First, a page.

This special edition of Tam’s tall tales is dedicated to the memory of Jose Guerena. On May 5, 2011, the former Marine was gunned down in his own home during a Tucson area S.W.A.T. raid. There was everything wrong and nothing right about that raid and the ensuing blatantly obvious coverup.
Fellow online writer Elenin, as determined that Guerena shall not have died in vain as I am, recently published the first-ever piece of “Jose Guerena memorial fiction “. This is the second.
The three of us made fer decent trail partners, wending our way back on down to Texas after the trail drive paid off in Abilene. Clem never did talk much, I had things on my mind, and Tam as usual blew up enough wind fer the three of us without even trying. We made camp early, close enough to the stream to fill our canteens and water the horses easily, far enough away to let wild critters slip in fer a drink without worrying about us overmuch.
It was Clem’s turn to make supper that night, and the man could cook. Mebbe it was his Indian frybread that done it, got me all stuffed and contented-like, so’s my mental musings kind of jist busted out into the open air on their own hook.
“Tam,” I said suddenly, cutting hm off in the middle of a tale about ants or grasshoppers or crickets or–I dunno, some kind of danged bugs, “You ever heard of a fella got himself gunned down in his own cabin by a bunch of Sheriff’s deputies? Somewhere in Arizona Territory, place called Pima, this woulda been. Jose something or other, started with a G–”
“Guerena.” The tall tale teller’s voice came out flat. Grim. Cold-like. “Jose Guerena. One of the dirtiest deeds and darkest mysteries ever recorded.” He paused to relight his pipe, which had gone out. “Never heard of him.”
He waved his pipe, a never-mind-me sort of gesture. “What I mean is,” he said, his voice–much to my relief–warming up a bit, “About all I know is the song. Don’t know how accurate that might be, songwriters being notorious liars at times.”
“Home on the Range.” He pointed his pipe stem at me. “Lies, lies, and more lies.”
“Uh, I guess–”
“Oh, give me a home where the buffalo roam. You seen any bufflers these last few years? They’re gone, jist about all of ’em, slaughtered fer their hides and left to rot.”
Okay, I got it. But Tam was warmed up now.
“Where never is heard a discouraging word. Cowboy, we don’t hear nothing but discouraging words, specially on a drive. Lying danged songwriters. Even so, my hunch is, The Ballad of Jose Guerena is mostly on the truthful side. Clem, you still got that old mouth harp in yer saddlebags? You do? Good. Iffen you’d be so kind as to dig that out and fire up the spookiest, saddest, evilest kinda slow tune you can manage, I’d be grateful.”
Clem was nothing if not an obliging sort. As it turned out, he could also make that battered harmonica sound like danger on the wind and horror in the canyons, all rolled up in one. From the first notes, chills started running up and down my spine. The hairs on the back of my neck stood straight up, and I had to fight hard to keep from turning to see what might be sneaking up on me, out there in the moonless black of a south Kansas night.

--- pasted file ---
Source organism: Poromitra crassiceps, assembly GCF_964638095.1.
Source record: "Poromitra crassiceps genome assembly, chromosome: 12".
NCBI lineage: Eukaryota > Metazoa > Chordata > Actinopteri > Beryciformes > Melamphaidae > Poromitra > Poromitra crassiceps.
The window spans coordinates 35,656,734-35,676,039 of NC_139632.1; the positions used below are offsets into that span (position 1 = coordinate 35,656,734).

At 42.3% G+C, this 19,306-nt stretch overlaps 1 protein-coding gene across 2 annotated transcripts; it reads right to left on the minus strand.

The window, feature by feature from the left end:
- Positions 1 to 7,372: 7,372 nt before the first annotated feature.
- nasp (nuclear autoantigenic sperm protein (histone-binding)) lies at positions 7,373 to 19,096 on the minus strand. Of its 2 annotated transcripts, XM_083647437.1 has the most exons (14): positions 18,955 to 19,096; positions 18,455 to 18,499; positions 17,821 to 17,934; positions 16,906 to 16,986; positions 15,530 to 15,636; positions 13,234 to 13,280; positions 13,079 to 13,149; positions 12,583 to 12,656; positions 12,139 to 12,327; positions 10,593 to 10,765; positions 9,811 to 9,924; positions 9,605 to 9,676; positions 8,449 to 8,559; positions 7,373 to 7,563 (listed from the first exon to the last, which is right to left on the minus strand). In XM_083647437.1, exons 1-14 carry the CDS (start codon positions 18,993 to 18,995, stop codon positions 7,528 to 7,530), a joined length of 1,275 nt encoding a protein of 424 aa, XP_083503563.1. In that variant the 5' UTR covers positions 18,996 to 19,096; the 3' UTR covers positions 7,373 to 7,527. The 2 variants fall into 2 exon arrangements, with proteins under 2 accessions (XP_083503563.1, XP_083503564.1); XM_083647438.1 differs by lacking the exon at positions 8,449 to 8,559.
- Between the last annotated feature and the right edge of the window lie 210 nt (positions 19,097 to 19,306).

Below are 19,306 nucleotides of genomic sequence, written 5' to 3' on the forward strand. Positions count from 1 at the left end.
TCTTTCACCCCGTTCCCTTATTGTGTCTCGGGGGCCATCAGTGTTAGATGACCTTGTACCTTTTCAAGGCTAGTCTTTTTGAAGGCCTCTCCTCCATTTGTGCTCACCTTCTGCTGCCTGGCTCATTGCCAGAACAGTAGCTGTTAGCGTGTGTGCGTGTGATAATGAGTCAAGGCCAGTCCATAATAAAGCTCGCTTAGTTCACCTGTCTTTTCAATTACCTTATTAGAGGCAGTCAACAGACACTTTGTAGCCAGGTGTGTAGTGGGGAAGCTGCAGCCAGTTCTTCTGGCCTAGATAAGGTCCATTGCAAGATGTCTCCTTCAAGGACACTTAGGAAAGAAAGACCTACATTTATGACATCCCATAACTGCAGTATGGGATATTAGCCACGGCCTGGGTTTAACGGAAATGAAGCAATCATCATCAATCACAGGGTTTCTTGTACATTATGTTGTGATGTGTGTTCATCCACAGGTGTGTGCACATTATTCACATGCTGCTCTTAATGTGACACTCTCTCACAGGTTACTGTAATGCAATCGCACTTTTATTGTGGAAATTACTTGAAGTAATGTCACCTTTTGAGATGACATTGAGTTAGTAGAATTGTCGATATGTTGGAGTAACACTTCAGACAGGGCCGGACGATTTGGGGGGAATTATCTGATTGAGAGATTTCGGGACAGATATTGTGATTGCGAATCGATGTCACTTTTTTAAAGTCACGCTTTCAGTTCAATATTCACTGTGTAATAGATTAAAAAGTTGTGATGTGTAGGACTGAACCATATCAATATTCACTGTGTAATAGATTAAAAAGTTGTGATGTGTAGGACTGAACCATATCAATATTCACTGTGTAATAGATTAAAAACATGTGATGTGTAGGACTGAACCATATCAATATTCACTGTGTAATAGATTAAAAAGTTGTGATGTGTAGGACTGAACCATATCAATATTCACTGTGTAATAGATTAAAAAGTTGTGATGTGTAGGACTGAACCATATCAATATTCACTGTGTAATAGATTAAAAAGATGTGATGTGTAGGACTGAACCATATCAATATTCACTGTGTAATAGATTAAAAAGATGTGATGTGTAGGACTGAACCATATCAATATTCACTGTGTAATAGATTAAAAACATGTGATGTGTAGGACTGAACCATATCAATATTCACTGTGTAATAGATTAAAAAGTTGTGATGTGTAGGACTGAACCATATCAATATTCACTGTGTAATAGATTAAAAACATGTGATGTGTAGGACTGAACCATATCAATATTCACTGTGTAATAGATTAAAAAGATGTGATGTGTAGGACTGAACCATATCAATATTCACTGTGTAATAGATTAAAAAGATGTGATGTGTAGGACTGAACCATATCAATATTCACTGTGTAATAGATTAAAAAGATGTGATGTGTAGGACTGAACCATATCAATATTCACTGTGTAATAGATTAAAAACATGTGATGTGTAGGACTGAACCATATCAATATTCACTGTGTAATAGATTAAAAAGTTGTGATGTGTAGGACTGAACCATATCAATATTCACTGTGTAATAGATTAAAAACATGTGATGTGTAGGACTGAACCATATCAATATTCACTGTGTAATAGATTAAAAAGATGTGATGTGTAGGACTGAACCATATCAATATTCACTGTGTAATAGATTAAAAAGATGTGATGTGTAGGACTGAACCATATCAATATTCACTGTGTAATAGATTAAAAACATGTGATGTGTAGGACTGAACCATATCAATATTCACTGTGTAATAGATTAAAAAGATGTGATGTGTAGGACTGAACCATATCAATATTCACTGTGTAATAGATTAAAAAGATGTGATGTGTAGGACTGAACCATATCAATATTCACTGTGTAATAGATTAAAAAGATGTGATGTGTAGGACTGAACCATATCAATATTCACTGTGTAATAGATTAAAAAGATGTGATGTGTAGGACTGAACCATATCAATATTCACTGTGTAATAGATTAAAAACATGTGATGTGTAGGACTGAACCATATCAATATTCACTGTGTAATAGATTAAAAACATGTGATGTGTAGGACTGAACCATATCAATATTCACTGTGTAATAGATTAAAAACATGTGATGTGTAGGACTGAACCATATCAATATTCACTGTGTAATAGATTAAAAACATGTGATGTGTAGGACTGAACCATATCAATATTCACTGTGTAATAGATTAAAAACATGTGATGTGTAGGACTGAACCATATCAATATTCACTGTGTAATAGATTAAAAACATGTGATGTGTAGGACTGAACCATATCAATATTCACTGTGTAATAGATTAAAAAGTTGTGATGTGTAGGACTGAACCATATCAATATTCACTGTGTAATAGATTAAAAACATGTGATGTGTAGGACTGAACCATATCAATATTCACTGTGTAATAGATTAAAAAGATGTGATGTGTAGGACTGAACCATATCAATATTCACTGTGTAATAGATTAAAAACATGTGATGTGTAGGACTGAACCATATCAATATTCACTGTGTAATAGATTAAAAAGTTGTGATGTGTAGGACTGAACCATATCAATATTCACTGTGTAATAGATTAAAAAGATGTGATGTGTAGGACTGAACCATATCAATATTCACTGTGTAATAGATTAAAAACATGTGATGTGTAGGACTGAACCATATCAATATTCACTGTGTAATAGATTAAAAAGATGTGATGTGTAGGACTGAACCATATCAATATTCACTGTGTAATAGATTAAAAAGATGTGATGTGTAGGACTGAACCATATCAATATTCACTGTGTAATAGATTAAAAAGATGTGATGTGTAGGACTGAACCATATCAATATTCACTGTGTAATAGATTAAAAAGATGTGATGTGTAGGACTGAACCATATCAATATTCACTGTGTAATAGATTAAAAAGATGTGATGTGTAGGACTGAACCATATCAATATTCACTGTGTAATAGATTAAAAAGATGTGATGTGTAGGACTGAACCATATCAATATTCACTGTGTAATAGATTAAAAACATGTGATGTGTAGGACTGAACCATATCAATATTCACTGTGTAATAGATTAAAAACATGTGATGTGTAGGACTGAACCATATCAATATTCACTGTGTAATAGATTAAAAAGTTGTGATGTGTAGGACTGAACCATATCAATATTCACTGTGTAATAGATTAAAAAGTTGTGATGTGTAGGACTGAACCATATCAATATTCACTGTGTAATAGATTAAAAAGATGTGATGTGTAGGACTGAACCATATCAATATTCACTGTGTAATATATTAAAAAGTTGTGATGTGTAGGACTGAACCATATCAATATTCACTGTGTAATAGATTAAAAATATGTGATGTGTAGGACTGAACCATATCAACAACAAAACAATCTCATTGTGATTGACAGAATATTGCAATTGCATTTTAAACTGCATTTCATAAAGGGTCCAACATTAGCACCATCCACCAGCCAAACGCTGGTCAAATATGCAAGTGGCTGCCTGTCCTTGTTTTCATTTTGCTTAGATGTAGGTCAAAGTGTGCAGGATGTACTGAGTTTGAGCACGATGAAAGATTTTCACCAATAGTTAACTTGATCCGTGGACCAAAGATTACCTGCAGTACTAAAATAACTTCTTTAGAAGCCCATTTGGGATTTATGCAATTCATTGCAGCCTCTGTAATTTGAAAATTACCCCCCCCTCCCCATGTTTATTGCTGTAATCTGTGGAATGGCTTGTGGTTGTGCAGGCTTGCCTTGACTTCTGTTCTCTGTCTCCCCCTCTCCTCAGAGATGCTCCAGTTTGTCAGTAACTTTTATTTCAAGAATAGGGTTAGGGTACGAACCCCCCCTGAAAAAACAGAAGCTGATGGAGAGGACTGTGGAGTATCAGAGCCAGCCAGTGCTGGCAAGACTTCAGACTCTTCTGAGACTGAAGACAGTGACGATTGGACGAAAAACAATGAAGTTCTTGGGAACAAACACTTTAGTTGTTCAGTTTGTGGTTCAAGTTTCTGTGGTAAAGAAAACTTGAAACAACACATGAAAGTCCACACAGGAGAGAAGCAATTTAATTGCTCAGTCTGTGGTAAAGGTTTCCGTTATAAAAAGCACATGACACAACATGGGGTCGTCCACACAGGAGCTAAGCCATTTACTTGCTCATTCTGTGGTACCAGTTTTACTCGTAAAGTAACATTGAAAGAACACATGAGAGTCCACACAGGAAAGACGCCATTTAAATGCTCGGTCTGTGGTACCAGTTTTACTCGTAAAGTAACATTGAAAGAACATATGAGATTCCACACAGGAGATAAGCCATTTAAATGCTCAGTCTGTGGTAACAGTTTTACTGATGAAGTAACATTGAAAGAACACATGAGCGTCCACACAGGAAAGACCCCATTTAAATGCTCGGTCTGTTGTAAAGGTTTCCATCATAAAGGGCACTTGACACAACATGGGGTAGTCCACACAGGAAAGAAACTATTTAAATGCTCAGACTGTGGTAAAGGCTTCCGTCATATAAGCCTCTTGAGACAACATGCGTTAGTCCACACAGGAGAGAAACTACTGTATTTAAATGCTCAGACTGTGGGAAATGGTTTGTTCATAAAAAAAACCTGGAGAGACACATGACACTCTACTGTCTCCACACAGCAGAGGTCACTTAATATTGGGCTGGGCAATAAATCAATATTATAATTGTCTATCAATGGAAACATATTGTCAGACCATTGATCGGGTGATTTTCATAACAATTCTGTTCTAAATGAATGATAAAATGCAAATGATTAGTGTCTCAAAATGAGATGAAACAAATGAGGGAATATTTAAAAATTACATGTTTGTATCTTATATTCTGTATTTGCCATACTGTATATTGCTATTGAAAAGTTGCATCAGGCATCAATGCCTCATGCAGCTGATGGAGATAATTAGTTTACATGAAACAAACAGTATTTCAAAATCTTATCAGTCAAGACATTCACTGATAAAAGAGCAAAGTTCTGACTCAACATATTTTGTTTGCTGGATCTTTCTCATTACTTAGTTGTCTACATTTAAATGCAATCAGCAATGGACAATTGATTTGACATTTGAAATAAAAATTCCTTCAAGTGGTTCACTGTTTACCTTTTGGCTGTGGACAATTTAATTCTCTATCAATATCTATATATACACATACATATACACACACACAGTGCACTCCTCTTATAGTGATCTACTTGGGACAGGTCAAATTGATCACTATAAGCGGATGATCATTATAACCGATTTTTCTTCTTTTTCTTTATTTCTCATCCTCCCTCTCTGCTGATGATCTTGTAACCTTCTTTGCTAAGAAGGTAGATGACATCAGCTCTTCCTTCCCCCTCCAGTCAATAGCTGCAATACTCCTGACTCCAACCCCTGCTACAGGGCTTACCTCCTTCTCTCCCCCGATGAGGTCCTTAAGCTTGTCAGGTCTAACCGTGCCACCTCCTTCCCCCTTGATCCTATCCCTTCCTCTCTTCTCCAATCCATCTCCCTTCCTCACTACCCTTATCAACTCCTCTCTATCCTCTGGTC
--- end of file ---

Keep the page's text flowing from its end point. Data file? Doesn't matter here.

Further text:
Then Tam begun to sing. I hadn’t even known he could sing, but he had a rich, deep voice that made you see what he was singing about. I listened. I heard.
I never been quite the same since.
The Ballad of Jose Guerena
by Fred Baker
Jose Guerena was a soldier, and he served his country well
Till he came back home to Pima where they blew him straight to Hell
But Diablo would not take him; “Nope,” he said, “Not one of mine.”
So Jose now walks the Heavens, making sure his family’s fine
No one knows jist why they did it; no one ever understood
But there’s a Sheriff out in Pima whose kill ratio is not good
On the day they killed Guerena, when his fingers had gone slack
They found the Colt right there beside him never had the hammer back
Some say it was assassination when they gunned Guerena down
An entire squad of Sheriff’s deputies fired more than sixty rounds
He left behind a pretty widow and two young sons who to this day
Wonder why they lost their Daddy in such a cruel and violent way
Jose Guerena was no outlaw; he never robbed a single bank
Every newsman in the country knew Guerena’s killing stank
Yet the people out in Pima, they ain’t talking very much
You can feel the fear they’re feeling under Sheriff’s scary touch
There are those who live in Pima who jist shrug and say he’s gone
But again there are those others who grimly smile and say that’s wrong
He’s living on in every soldier, every husband, father, sons
Standing up for fallen heroes felled by Sheriff’s hired guns
The final note from Clem’s instrument trailed off into the darkness like some wailing, wandering wraith lost in the distance. Though it had never happened before in all the years I’d known him, Tam had fallen as silent as the tomb. The fading campfire snapped once, sending a small shower of sparks skyward.
Without another word, we turned in, briefly–but carefully–checking our revolvers before closing our eyes. Jist this once, I flipped open the loading gate, adding a sixth round; no empty chamber under the hammer this night. I carefully did not look at the others, nor did they look at me, but they done likewise.
None of us, I think, slept well that night.
Lyrics Released to Public Domain
The songwriter has officially released the lyrics of The Ballad of Jose Guerena to the public domain. Musicians are encouraged to produce their own versions of the song and kick ’em right out there on YouTube. This one has the power to be a game changer. Plus, at least one version will go viral or I’ll eat the nasty sweatband out of my old straw hat.
Closing note: I did finally get myself a new camcorder, recorded the song, and released it to YouTube. Here’s my version.